Willsboro Central School third-grader Kaili Bourdeau helps release butterflies as part of a project in Lorilee Sheehan’s classroom.
Photo by Katherine Clark.
Willsboro Students waved goodbye to the more than 70 monarch butterflies on Sept. 17, most of whom were named Bob.
Lorilee Sheehan’s third-grade class have monitored and cared for the monarch caterpillars since they began school as part of their life cycle class.
For Sheehan, who has been doing this workshop with her third-grade students every year for the past 27 years, the number of butterflies was slightly higher than other years.
“One year we had a butterfly for each of my 18 students to release,” Sheehan said. “We’ve never found that many; we just happened to find a field that was plentiful with caterpillars.”
In a fresh-cut field in Whallonsburg, Sheehan said she found a high population of the monarch caterpillars with a co-worker. She said she isn’t sure if it was the fresh-cut field or the short milkweed that attracted the caterpillars, but it was a happy surprise.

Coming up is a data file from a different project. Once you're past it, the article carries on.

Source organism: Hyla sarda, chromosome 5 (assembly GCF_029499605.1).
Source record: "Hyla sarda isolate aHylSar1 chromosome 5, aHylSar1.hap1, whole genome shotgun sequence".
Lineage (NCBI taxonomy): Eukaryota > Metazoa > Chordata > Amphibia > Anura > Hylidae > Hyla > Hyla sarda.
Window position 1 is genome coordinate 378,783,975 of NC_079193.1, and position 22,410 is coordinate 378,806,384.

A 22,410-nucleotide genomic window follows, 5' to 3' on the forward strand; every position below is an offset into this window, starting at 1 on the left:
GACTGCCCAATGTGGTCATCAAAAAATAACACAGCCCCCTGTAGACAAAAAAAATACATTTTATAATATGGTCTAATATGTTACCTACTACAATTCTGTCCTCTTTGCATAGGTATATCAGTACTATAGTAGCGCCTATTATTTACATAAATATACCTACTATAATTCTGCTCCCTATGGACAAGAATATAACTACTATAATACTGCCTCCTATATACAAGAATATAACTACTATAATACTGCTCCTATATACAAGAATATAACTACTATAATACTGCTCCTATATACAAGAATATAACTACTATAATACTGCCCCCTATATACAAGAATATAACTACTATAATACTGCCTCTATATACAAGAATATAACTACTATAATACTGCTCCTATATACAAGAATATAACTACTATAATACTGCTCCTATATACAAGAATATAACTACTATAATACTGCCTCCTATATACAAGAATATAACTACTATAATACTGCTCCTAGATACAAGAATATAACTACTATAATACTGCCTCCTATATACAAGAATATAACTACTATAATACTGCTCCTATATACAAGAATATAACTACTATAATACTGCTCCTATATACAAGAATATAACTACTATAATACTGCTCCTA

Sheehan said she had to retire the small plastic butterfly container she used in the past for a larger scale home for the monarch caterpillars, which found their home in a washing machine cardboard box with screens for students to watch.
The caterpillars, which were gathered on Labor Day, had transformed into their chrysalises and emerged as butterflies.
Sheehan said her students were able to release the first four butterflies of the group on Sept. 14.
With the butterfly project, students get personally involved in their science lessons. Sheehan said students watch the caterpillars transform before their eyes, from long, yellow-white-and-black bodies into shimmering green chrysalises and emerge into a flighted specimen. Sheehan said students were involved with taking care of the many monarchs over the past few weeks.
“We needed to feed the monarchs twice a day, they will only eat fresh milkweed so the students worked with me to identify which milkweed plants were not good anymore. The plants themselves are only good for about 24 hours,” Sheehan said.